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Originally published January 21, 2013 at 8:52 PM | Page modified January 21, 2013 at 9:03 PM

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Legal fights loom for Sodo arena

Construction on a new arena in Sodo likely won’t begin until two lawsuits are resolved, but the city in the meantime will prepare KeyArena to be a temporary home for the return of the Sonics.

Seattle Times staff reporters

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While Sonics’ fans celebrate the promised return of professional basketball to the city, two legal challenges threaten construction of a new $490 million arena proposed for Sodo.

KeyArena, which the National Basketball Association declared inadequate five years ago, also must be renovated in time for the 2013-14 season. And potentially conflicting schedules with current Key tenants, including the Seattle University Redhawks and the Rat City Roller Girls, have to be worked out.

One pending lawsuit says the deal reached in October with investor Chris Hansen, the city of Seattle and King County to build the new arena with $200 million in public money violates the terms of Initiative 91, which requires the city to make a profit on any investment in a sports facility.

A second asks the court to void the agreement because a state-required environmental-impact statement wasn’t completed before an agreement to move forward on the arena was signed. That case will be heard Feb. 22 in King County Superior Court.

Meanwhile, the city is moving ahead with the environmental review and an area-wide freight-mobility study.

Seattle attorney Peter Goldman, who is representing longshore workers who load cargo on the Seattle waterfront just blocks from the proposed arena site, said his clients share the excitement about the return of professional basketball, just not in Sodo.

“The union feels strongly that any celebration about moving into a Sodo arena is premature. The NBA doesn’t have the right to run over our land-use law,” Goldman said. The union argues that the environmental review will be a sham because the deal with Hansen specifies a Sodo location.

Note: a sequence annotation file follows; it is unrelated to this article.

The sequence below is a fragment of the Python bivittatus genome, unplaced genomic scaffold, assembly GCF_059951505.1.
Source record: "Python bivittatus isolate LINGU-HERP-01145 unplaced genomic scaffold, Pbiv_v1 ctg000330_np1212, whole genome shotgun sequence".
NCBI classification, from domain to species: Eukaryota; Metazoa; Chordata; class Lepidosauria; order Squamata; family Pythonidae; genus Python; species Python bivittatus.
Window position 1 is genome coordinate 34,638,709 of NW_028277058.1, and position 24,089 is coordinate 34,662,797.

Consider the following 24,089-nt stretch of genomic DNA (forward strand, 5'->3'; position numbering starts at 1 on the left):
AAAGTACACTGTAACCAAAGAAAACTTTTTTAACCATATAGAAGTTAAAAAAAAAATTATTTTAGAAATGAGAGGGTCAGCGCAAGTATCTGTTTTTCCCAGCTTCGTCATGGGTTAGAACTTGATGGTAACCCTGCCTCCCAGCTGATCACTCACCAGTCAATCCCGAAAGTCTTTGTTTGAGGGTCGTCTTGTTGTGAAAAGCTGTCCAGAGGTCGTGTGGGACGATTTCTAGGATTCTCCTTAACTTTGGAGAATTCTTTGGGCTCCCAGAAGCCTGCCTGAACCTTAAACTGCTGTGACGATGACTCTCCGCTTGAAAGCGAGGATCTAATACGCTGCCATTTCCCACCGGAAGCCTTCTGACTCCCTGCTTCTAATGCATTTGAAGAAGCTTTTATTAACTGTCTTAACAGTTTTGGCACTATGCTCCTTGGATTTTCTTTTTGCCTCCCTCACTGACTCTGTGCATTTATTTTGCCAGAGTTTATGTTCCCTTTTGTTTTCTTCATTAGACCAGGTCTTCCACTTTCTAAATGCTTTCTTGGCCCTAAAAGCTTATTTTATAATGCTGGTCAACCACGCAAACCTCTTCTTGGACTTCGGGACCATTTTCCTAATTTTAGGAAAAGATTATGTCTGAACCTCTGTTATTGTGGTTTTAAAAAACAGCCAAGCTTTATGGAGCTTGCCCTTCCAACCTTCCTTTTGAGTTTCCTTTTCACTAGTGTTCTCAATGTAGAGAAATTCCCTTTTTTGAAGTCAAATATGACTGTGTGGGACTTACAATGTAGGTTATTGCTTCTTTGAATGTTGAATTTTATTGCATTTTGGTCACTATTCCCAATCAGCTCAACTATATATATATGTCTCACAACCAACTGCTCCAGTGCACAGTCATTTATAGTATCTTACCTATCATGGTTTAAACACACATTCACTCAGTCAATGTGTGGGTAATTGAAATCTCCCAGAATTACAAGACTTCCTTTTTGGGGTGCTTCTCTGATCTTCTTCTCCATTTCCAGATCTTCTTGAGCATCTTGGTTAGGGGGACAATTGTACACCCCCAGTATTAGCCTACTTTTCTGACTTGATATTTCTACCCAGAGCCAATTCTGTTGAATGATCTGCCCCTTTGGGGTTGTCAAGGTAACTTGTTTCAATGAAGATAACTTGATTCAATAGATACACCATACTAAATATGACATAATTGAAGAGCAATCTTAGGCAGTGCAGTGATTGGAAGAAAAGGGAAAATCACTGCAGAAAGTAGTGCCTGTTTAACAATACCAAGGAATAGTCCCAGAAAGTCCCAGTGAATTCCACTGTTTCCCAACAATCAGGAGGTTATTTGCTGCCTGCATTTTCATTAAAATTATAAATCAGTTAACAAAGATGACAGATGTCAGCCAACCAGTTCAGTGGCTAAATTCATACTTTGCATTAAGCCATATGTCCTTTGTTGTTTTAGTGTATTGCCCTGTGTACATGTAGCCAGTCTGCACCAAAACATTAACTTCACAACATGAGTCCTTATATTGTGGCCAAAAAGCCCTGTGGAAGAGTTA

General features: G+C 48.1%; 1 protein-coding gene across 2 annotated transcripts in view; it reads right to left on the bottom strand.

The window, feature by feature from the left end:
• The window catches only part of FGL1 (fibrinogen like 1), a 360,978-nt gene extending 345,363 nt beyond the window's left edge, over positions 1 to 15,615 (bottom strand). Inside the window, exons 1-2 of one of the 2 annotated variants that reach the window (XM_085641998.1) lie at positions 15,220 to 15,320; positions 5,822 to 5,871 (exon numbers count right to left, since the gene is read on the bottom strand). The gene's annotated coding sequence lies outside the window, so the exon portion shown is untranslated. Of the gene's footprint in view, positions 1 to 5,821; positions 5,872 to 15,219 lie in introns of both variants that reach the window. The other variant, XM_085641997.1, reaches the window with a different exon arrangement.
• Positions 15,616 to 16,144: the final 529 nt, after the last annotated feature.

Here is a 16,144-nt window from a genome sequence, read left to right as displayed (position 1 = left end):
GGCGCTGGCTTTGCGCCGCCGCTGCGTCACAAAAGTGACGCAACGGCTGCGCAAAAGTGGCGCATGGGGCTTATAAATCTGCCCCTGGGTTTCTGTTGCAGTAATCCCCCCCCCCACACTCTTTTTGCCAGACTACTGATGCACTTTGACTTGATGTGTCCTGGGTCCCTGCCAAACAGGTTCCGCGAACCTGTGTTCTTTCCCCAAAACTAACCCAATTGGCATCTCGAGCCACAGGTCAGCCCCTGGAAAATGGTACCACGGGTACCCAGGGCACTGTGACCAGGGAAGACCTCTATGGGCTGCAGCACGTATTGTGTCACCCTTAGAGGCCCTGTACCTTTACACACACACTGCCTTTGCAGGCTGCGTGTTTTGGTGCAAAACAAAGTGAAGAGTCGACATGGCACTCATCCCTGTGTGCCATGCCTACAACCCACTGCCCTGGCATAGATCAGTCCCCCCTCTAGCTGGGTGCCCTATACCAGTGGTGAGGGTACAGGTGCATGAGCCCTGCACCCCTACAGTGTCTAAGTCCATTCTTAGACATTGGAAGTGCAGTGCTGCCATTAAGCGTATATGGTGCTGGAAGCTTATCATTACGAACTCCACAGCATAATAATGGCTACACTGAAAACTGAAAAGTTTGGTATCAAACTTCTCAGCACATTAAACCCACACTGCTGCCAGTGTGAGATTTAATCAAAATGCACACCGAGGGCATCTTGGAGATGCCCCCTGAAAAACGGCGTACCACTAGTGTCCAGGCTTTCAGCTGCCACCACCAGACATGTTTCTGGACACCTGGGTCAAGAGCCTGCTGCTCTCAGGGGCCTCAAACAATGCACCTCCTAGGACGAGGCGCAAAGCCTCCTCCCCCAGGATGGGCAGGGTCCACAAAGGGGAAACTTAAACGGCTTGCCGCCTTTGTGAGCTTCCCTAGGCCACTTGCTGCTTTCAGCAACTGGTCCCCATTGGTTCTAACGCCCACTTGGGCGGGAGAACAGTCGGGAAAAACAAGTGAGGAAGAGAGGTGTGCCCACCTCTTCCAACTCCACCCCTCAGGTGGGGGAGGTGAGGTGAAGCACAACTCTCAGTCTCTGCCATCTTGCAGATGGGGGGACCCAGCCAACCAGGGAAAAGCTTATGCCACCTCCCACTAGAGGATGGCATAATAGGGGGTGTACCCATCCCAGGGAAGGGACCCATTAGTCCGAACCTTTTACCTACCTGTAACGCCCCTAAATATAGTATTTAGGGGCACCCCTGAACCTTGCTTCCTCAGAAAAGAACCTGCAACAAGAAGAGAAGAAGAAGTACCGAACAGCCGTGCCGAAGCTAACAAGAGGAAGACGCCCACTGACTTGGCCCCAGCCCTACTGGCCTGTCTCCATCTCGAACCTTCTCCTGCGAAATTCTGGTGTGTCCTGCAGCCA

City Councilmember Tim Burgess, who spearheaded efforts that provided enhancements to the deal Mayor Mike McGinn reached with Hansen, said the planned environmental review would analyze a Seattle Center site, a no-build option, the Sodo location at First Avenue South and South Massachusetts Street and possibly another site.

“Obviously we don’t think it’s a sham,” he said, adding that he thinks the city is in a strong position to defend against the lawsuits.

Burgess also noted that the deal now directs $40 million in tax revenue to create a transportation-improvement fund in Sodo to preserve freight mobility. He said that money could be matched by additional state and federal transportation dollars, providing additional return on the public investment.

King County Executive Dow Constantine, who was in Washington, D.C., Monday for President Obama’s inauguration, said city and county lawyers thoroughly vetted the arena deal in light of both state environmental law and I-91.

“Everyone was satisfied that this more than made the public whole,” he said.

Even if the legal challenges are quickly rectified, the new venue, which is still being designed, wouldn’t open for several years. That leaves Hansen and city officials to ready the aging KeyArena for professional basketball.

Burgess, who is running for mayor to unseat McGinn, said design work for KeyArena is under way and that Hansen is prepared to spend $15 million on enhancements to the lower bowl including a new scoreboard and electronics.

The city’s investment will be “very little,” Burgess added.

The new team will also have to compete for dates at the Key.

The Sonics’ old home court is booked about three nights a week with moneymaking concerts and other sporting events.

The Seattle University men’s basketball team has a contract with KeyArena to play home games there until 2016. The Storm’s contract runs through the end of 2018, though they play in the summer. And the city has already blocked out the Rat City Rollergirls 2013 and 2014 seasons.

Plus, KeyArena has committed to hosting the PAC-12 women’s college basketball tournament in March for the next two years, and an NCAA men’s volleyball tournament in December.

“Obviously it’s great to have the NBA back in the building ... but KeyArena is one of the most active venues in the whole region,” said Deborah Daoust, spokeswoman for Seattle Center.

If the Kings had played their 2012-13 schedule at KeyArena this year, their home games would have conflicted with at least four Seattle University games and a Rihanna concert, among other events.

Despite all the potential conflicts, County Executive Constantine said all big projects face challenges.

“We have counseled patience all along, but we have more reason today than ever to be excited,’’ he said.

Seattle Times reporters Bob Condotta and Steve Miletich contributed to this report. Lynn Thompson: lthompson@seattletimes.com or 206-464-8305 On Twitter:@lthompsontimes

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